Book reviews

Creativity in the English Curriculum
Lorna Smith (2023)

Susan Isaacs: A Life Freeing the Minds of Children
Philip Graham (2023)

Sally Tomlinson (2022)

Education in Spite of Policy
Robin Alexander (2022)

What is Education about?
Geoffrey Marshall (2021)

Mary Warnock: Ethics, Education and Public Policy in Post-War Britain
Philip Graham (2021)

Enfield Voices
Tom Bourner and Tony Crilly (eds) (2018)

Who Cares About Education? ... going in the wrong direction
Eric Macfarlane (2016)

Grammar School Boy: a memoir of personal and social development
John Quicke (2016)

The Passing of a Country Grammar School
Peter Housden (2015)

Living on the Edge: rethinking poverty, class and schooling
John Smyth and Terry Wrigley (2013)

Education under Siege: why there is a better alternative
Peter Mortimore (2013)

New Labour and Secondary Education, 1994-2010
Clyde Chitty (2013)

Politics and the Primary Teacher
Peter Cunningham (2012)

School Wars: The Battle for Britain's Education
Melissa Benn (2011)

Children, their World, their Education
Robin Alexander (ed) (2010)

Education Policy in Britain
Clyde Chitty (2nd ed. 2009)

School behaviour management
Lane, Kalberg and Menzies (2009) and Steege and Watson (2009)

Supporting the emotional work of school leaders
Belinda Harris (2007)

Faith Schools: consensus or conflict?
Roy Gardner, Jo Cairns and Denis Lawton (eds) (2005)

The Professionals: better teachers, better schools
Phil Revell (2005)

Education Policy in Britain
Clyde Chitty (2004)

Who Controls Teachers' Work?
Richard M Ingersoll (2003)

Faith-based Schools and the State
Harry Judge (2002)

The Best Policy? Honesty in education 1997-2001
Paul Francis (2001)

Love and Chalkdust
Paul Francis (2000)

State Schools - New Labour and the Conservative Legacy
Clyde Chitty and John Dunford (eds) (1999)

Experience and Education: Towards an Alternative National Curriculum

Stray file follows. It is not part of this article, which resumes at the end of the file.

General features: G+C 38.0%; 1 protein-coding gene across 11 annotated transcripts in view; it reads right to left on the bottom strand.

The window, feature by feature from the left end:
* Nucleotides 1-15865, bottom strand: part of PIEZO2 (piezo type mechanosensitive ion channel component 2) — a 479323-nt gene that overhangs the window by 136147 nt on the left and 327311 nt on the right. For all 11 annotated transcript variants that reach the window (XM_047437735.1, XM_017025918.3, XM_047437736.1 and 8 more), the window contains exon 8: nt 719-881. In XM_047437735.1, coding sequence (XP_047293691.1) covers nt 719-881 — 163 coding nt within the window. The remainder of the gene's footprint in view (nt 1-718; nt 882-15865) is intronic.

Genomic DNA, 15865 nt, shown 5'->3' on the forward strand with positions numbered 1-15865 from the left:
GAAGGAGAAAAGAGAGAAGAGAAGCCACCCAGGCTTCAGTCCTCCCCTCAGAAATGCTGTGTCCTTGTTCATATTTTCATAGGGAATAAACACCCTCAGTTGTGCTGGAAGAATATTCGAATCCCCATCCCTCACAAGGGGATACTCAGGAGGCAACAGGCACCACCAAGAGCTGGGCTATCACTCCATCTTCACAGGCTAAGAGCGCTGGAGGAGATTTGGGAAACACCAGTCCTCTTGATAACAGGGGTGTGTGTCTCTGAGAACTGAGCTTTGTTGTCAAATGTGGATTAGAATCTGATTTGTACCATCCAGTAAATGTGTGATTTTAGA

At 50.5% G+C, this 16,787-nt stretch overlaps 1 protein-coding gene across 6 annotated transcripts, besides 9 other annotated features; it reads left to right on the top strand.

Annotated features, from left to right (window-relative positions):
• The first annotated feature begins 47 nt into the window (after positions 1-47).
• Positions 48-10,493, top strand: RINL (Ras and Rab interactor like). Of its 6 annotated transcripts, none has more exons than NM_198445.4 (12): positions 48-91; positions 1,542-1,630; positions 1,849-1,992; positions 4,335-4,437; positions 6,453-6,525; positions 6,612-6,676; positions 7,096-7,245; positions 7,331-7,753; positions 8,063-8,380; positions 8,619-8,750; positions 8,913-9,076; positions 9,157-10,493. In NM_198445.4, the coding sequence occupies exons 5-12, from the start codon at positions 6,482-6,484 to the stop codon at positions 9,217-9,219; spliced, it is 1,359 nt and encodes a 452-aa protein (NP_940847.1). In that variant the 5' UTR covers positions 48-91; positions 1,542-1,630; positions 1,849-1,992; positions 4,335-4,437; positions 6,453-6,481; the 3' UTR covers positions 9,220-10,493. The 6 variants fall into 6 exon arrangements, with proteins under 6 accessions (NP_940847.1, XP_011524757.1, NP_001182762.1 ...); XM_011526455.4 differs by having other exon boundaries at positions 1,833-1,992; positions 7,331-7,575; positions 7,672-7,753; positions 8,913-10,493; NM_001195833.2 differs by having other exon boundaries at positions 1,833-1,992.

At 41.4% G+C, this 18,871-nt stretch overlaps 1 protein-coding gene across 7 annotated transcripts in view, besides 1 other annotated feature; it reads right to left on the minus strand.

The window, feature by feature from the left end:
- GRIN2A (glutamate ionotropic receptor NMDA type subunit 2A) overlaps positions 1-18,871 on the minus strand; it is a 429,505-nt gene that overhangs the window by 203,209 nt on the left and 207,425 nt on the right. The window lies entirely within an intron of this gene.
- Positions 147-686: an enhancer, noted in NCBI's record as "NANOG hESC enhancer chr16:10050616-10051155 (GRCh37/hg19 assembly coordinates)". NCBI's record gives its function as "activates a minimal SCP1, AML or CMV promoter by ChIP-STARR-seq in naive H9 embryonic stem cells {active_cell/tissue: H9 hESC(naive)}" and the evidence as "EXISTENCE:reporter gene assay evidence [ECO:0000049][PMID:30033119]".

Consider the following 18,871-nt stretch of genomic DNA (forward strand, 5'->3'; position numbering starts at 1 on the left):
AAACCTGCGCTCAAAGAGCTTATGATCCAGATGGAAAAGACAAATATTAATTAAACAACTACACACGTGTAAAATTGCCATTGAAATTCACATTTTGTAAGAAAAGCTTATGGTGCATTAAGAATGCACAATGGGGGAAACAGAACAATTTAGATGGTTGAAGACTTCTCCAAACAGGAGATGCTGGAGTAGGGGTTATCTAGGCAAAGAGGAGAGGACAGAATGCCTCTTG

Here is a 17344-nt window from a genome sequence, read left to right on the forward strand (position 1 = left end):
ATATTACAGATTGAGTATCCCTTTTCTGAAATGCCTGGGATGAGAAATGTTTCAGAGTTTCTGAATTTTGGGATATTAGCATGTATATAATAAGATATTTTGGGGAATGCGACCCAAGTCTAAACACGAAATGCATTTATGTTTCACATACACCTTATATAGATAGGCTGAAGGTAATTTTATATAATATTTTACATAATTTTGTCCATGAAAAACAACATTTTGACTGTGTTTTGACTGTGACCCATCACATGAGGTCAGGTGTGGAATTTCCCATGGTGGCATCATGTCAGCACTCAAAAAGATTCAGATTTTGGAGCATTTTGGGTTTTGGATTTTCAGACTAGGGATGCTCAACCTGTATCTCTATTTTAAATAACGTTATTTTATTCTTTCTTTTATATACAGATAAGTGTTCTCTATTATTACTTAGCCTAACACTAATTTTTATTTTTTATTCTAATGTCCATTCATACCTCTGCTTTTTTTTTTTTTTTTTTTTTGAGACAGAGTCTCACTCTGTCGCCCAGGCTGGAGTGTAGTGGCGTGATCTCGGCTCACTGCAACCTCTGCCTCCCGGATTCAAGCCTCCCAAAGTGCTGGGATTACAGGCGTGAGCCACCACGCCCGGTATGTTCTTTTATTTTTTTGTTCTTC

Gwyn Edwards and AV Kelly (eds) (1998)

Bullying: Home, School and Community
Delwyn Tattum and Graham Herbert (eds) (1997)

Bullying in Schools And what to do about it
Ken Rigby (1996)

A Community Approach to Bullying
Peter Randall (1996)

Teacher Education and Human Rights
Audrey Osler and Hugh Starkey (1996)

Troubled and Vulnerable Children: a practical guide for heads
Shelagh Webb (1994)

Supporting Schools against Bullying
Scottish Council for Research in Education (1994)

Bullying: a practical guide to coping for schools
Michele Elliott (1992)

Financial Delegation and Management of Schools: preparing for practice
Hywel Thomas with Gordon Kirkpatrick and Elizabeth Nicholson (1989)

Reforming Religious Education: the religious clauses of the 1988 Education Reform Act
Edwin Cox and Josephine M Cairns (1989)

Re-thinking Active Learning 8-16
Norman Beswick (1987)

Two Cultures of Schooling: The case of middle schools
Andy Hargreaves (1986)

Supporting the emotional work of school leaders
Belinda Harris, 2007
London: Paul Chapman Publishing (Sage Publications)
193 pp., 20.99 (paperback), ISBN 978-0-7619-4468-3

Review by Derek Gillard
August 2008

copyright Derek Gillard 2008
This book review is my copyright. You are welcome to download it and print it for your own personal use, or for use in a school or other educational establishment, provided my name as the author is attached. But you may not publish it, upload it onto any other website, or sell it, without my permission.